Now there’s a fact. Probably no one has said “check your sources” quite this persuasively. But we’re talking advertising here – what could go wrong? Well…
Research and fact-checking are thoroughly entrenched for journalists. The German weekly Der Spiegel is reported to have 80 full-time fact checkers. And without its own staff of scrutinizers, one of New York’s most esteemed magazines would have gone to print referring to “islands off the coast of Switzerland.”
We marketers have to do our own careful treading. Advertising lore is teeming with avoidable gaffes: The deli that touted its hams as perfect for Hanukkah … GM’s introduction of Nova in Mexico where it translated as “it won’t go” … the recent University of Maryland poll showing that 91% of voters believe they were given false or misleading information during the 2010 political campaign (even fact-checking might not have helped there) … and you can’t wait for the ad goofs on Jay Leno’s Headlines, can you?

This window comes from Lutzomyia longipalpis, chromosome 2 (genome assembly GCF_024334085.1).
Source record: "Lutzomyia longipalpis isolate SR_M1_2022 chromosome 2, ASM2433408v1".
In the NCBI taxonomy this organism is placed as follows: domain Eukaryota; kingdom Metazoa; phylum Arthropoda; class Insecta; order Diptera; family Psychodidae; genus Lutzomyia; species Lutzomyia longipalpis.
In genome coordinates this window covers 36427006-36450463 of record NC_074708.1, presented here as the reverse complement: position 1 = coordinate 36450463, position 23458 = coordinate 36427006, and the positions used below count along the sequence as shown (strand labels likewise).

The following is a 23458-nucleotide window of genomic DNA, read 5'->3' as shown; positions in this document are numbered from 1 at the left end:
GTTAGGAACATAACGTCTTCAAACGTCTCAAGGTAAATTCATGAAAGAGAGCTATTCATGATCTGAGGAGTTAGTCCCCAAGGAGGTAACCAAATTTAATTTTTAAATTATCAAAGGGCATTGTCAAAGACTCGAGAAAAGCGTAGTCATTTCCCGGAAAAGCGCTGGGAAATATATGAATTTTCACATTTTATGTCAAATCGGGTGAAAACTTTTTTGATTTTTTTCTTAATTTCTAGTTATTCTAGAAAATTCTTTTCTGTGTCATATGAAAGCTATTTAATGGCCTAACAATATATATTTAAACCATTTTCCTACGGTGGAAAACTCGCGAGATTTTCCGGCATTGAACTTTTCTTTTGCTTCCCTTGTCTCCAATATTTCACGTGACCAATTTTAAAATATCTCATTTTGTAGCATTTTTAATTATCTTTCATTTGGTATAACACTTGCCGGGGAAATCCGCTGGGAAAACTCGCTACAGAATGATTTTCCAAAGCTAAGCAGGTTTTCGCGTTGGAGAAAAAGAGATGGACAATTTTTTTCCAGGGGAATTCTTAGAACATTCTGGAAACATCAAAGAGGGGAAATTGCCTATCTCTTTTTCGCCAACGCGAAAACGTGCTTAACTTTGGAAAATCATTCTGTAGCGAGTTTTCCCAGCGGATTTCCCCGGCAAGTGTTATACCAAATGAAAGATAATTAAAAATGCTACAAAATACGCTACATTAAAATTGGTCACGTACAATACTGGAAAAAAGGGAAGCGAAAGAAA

Whether offering up performance claims, nutrition facts or credible (and translatable) product names, agency creatives cannot sidestep verifying sources, doing and re-doing the math and looking under every cultural or linguistic rock. First, carelessness reflects on the client whose name is on the ad or all over the direct mail piece. And secondly, it reflects on the agency when that client expresses justifiable displeasure.
As marketers, we have to live by the facts and check our sources. Before we drink the kool-aid.